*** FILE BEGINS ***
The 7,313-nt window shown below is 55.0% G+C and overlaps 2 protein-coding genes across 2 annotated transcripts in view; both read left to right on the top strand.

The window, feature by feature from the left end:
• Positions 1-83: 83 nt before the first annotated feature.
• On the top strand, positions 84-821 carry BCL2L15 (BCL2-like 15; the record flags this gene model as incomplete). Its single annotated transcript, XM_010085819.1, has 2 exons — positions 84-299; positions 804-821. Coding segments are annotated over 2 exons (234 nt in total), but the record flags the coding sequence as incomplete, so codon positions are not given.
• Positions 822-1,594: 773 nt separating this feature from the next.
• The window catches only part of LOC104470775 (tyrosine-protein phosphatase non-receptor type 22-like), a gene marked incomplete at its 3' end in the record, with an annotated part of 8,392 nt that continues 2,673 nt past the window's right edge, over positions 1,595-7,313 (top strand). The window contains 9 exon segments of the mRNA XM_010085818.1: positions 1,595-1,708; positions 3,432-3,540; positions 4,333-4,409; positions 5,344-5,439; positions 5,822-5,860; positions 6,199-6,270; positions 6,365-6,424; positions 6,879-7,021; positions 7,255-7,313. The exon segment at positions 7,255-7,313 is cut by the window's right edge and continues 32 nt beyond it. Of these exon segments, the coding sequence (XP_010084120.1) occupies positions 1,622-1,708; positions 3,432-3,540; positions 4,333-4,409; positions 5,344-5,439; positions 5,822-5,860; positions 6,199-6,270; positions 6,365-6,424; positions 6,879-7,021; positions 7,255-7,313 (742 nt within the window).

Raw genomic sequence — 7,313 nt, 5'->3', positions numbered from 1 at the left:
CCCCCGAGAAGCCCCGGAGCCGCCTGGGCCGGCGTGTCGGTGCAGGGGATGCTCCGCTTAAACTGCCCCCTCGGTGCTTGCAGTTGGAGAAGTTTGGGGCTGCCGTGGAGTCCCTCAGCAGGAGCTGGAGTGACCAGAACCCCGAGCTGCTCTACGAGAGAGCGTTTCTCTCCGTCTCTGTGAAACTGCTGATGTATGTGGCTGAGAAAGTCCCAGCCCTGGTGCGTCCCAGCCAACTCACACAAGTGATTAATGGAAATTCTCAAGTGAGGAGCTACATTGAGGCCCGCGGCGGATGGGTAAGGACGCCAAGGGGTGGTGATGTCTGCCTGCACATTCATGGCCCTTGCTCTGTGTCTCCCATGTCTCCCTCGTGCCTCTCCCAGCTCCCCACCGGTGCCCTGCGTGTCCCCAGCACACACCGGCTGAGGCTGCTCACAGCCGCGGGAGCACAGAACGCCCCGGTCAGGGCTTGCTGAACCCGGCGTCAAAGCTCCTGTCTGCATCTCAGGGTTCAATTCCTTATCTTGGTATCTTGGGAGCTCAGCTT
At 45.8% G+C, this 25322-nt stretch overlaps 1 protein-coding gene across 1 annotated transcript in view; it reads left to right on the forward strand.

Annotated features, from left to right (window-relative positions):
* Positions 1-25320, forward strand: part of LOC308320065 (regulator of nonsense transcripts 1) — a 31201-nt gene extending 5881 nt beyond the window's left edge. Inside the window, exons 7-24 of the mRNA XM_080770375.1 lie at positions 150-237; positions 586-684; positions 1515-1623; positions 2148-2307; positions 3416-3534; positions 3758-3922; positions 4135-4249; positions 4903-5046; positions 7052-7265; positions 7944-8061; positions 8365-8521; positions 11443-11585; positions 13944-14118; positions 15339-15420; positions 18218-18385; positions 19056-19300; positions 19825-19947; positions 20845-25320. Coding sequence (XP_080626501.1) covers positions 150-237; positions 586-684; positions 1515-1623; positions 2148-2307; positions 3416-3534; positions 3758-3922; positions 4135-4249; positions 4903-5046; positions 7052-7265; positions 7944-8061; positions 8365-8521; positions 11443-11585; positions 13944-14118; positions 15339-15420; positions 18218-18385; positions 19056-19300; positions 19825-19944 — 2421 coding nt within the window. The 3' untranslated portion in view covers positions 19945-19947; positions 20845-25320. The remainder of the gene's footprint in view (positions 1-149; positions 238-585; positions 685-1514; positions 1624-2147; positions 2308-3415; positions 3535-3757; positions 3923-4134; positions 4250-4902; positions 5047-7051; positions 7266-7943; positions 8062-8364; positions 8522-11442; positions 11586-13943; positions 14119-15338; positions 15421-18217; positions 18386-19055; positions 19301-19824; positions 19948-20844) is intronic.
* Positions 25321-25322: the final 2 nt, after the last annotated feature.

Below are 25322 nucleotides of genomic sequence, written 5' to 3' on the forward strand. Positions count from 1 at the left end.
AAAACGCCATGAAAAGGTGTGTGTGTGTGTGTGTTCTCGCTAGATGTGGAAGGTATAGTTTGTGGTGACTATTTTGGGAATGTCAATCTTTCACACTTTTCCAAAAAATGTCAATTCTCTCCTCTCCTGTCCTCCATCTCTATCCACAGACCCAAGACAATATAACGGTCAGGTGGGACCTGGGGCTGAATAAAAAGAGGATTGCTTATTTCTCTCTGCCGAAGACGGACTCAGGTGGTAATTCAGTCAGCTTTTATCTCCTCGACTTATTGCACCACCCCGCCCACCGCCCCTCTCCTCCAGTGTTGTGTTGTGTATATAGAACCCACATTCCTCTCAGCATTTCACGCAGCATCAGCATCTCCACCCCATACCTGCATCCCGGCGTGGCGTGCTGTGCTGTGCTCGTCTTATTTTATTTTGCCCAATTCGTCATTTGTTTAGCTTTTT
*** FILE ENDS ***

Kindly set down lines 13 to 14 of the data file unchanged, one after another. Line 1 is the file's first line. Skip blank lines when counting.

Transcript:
Below are 25322 nucleotides of genomic sequence, written 5' to 3' on the forward strand. Positions count from 1 at the left end.
AAAACGCCATGAAAAGGTGTGTGTGTGTGTGTGTTCTCGCTAGATGTGGAAGGTATAGTTTGTGGTGACTATTTTGGGAATGTCAATCTTTCACACTTTTCCAAAAAATGTCAATTCTCTCCTCTCCTGTCCTCCATCTCTATCCACAGACCCAAGACAATATAACGGTCAGGTGGGACCTGGGGCTGAATAAAAAGAGGATTGCTTATTTCTCTCTGCCGAAGACGGACTCAGGTGGTAATTCAGTCAGCTTTTATCTCCTCGACTTATTGCACCACCCCGCCCACCGCCCCTCTCCTCCAGTGTTGTGTTGTGTATATAGAACCCACATTCCTCTCAGCATTTCACGCAGCATCAGCATCTCCACCCCATACCTGCATCCCGGCGTGGCGTGCTGTGCTGTGCTCGTCTTATTTTATTTTGCCCAATTCGTCATTTGTTTAGCTTTTT